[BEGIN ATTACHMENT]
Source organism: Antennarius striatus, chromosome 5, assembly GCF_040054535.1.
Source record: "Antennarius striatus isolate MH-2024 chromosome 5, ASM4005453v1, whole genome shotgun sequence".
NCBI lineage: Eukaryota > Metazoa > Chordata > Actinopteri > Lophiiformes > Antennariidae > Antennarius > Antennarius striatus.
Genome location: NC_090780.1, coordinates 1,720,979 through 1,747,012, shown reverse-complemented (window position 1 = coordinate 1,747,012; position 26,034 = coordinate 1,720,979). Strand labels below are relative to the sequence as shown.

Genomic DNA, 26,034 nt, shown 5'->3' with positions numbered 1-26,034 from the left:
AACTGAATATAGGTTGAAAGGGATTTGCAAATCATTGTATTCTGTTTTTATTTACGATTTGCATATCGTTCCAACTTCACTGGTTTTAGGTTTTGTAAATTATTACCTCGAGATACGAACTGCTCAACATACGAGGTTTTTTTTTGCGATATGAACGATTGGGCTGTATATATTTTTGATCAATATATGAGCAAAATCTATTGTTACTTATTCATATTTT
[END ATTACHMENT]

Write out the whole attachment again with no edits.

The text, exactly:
Source organism: Antennarius striatus, chromosome 5, assembly GCF_040054535.1.
Source record: "Antennarius striatus isolate MH-2024 chromosome 5, ASM4005453v1, whole genome shotgun sequence".
NCBI lineage: Eukaryota > Metazoa > Chordata > Actinopteri > Lophiiformes > Antennariidae > Antennarius > Antennarius striatus.
Genome location: NC_090780.1, coordinates 1,720,979 through 1,747,012, shown reverse-complemented (window position 1 = coordinate 1,747,012; position 26,034 = coordinate 1,720,979). Strand labels below are relative to the sequence as shown.

Genomic DNA, 26,034 nt, shown 5'->3' with positions numbered 1-26,034 from the left:
AACTGAATATAGGTTGAAAGGGATTTGCAAATCATTGTATTCTGTTTTTATTTACGATTTGCATATCGTTCCAACTTCACTGGTTTTAGGTTTTGTAAATTATTACCTCGAGATACGAACTGCTCAACATACGAGGTTTTTTTTTGCGATATGAACGATTGGGCTGTATATATTTTTGATCAATATATGAGCAAAATCTATTGTTACTTATTCATATTTT